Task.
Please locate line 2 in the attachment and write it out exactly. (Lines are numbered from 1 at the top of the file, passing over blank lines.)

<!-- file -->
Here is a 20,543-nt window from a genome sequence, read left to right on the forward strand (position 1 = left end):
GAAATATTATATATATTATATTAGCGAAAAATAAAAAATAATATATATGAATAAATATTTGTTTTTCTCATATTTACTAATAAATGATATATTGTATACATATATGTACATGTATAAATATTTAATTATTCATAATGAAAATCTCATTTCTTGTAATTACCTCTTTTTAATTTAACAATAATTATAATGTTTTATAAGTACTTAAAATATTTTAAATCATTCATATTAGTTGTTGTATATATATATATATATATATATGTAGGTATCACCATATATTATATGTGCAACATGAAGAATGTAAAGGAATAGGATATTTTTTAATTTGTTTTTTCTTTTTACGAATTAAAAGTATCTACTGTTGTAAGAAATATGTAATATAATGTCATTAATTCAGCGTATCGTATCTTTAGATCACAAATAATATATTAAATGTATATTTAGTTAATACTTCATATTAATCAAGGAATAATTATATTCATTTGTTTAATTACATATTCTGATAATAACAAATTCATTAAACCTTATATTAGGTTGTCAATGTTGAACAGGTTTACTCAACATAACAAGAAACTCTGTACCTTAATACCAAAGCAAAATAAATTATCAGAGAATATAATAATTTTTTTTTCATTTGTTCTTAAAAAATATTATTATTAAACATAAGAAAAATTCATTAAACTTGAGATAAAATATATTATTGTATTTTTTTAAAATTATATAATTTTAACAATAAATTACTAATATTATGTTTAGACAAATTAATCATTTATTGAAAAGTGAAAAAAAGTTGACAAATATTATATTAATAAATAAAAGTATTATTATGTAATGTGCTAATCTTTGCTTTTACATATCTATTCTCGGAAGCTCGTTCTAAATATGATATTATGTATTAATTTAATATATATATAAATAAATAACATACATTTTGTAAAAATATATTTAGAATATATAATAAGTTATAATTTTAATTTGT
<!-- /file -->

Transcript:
GAAATATTATATATATTATATTAGCGAAAAATAAAAAATAATATATATGAATAAATATTTGTTTTTCTCATATTTACTAATAAATGATATATTGTATACATATATGTACATGTATAAATATTTAATTATTCATAATGAAAATCTCATTTCTTGTAATTACCTCTTTTTAATTTAACAATAATTATAATGTTTTATAAGTACTTAAAATATTTTAAATCATTCATATTAGTTGTTGTATATATATATATATATATATATGTAGGTATCACCATATATTATATGTGCAACATGAAGAATGTAAAGGAATAGGATATTTTTTAATTTGTTTTTTCTTTTTACGAATTAAAAGTATCTACTGTTGTAAGAAATATGTAATATAATGTCATTAATTCAGCGTATCGTATCTTTAGATCACAAATAATATATTAAATGTATATTTAGTTAATACTTCATATTAATCAAGGAATAATTATATTCATTTGTTTAATTACATATTCTGATAATAACAAATTCATTAAACCTTATATTAGGTTGTCAATGTTGAACAGGTTTACTCAACATAACAAGAAACTCTGTACCTTAATACCAAAGCAAAATAAATTATCAGAGAATATAATAATTTTTTTTTCATTTGTTCTTAAAAAATATTATTATTAAACATAAGAAAAATTCATTAAACTTGAGATAAAATATATTATTGTATTTTTTTAAAATTATATAATTTTAACAATAAATTACTAATATTATGTTTAGACAAATTAATCATTTATTGAAAAGTGAAAAAAAGTTGACAAATATTATATTAATAAATAAAAGTATTATTATGTAATGTGCTAATCTTTGCTTTTACATATCTATTCTCGGAAGCTCGTTCTAAATATGATATTATGTATTAATTTAATATATATATAAATAAATAACATACATTTTGTAAAAATATATTTAGAATATATAATAAGTTATAATTTTAATTTGT